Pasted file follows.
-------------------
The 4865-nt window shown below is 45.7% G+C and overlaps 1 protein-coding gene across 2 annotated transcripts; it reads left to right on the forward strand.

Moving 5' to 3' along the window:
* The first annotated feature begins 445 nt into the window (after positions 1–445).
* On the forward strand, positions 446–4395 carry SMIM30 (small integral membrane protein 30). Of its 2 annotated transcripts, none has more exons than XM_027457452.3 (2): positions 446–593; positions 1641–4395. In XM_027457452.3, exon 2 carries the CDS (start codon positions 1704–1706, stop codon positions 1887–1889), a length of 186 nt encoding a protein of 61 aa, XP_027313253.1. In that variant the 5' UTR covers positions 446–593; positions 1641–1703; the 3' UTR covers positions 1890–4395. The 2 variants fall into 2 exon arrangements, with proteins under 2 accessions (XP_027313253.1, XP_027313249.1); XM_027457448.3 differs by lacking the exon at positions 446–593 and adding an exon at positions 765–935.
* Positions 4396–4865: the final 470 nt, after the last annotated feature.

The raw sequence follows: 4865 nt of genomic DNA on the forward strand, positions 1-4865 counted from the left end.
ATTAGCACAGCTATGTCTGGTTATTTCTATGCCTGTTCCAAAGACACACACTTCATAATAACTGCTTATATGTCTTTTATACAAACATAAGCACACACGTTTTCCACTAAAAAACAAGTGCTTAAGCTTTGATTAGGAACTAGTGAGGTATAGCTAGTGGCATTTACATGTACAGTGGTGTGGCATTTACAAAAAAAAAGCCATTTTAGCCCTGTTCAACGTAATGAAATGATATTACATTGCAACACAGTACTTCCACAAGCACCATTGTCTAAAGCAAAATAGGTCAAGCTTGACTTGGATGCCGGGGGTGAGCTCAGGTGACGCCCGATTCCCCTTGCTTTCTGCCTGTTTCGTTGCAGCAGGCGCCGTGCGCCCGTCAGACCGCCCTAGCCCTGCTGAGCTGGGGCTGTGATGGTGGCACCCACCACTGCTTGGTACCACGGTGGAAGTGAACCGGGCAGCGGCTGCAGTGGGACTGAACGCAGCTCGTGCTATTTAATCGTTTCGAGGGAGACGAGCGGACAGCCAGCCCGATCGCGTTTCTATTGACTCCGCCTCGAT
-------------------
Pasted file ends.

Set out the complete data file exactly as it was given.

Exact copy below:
The 4865-nt window shown below is 45.7% G+C and overlaps 1 protein-coding gene across 2 annotated transcripts; it reads left to right on the forward strand.

Moving 5' to 3' along the window:
* The first annotated feature begins 445 nt into the window (after positions 1–445).
* On the forward strand, positions 446–4395 carry SMIM30 (small integral membrane protein 30). Of its 2 annotated transcripts, none has more exons than XM_027457452.3 (2): positions 446–593; positions 1641–4395. In XM_027457452.3, exon 2 carries the CDS (start codon positions 1704–1706, stop codon positions 1887–1889), a length of 186 nt encoding a protein of 61 aa, XP_027313253.1. In that variant the 5' UTR covers positions 446–593; positions 1641–1703; the 3' UTR covers positions 1890–4395. The 2 variants fall into 2 exon arrangements, with proteins under 2 accessions (XP_027313253.1, XP_027313249.1); XM_027457448.3 differs by lacking the exon at positions 446–593 and adding an exon at positions 765–935.
* Positions 4396–4865: the final 470 nt, after the last annotated feature.

The raw sequence follows: 4865 nt of genomic DNA on the forward strand, positions 1-4865 counted from the left end.
ATTAGCACAGCTATGTCTGGTTATTTCTATGCCTGTTCCAAAGACACACACTTCATAATAACTGCTTATATGTCTTTTATACAAACATAAGCACACACGTTTTCCACTAAAAAACAAGTGCTTAAGCTTTGATTAGGAACTAGTGAGGTATAGCTAGTGGCATTTACATGTACAGTGGTGTGGCATTTACAAAAAAAAAGCCATTTTAGCCCTGTTCAACGTAATGAAATGATATTACATTGCAACACAGTACTTCCACAAGCACCATTGTCTAAAGCAAAATAGGTCAAGCTTGACTTGGATGCCGGGGGTGAGCTCAGGTGACGCCCGATTCCCCTTGCTTTCTGCCTGTTTCGTTGCAGCAGGCGCCGTGCGCCCGTCAGACCGCCCTAGCCCTGCTGAGCTGGGGCTGTGATGGTGGCACCCACCACTGCTTGGTACCACGGTGGAAGTGAACCGGGCAGCGGCTGCAGTGGGACTGAACGCAGCTCGTGCTATTTAATCGTTTCGAGGGAGACGAGCGGACAGCCAGCCCGATCGCGTTTCTATTGACTCCGCCTCGAT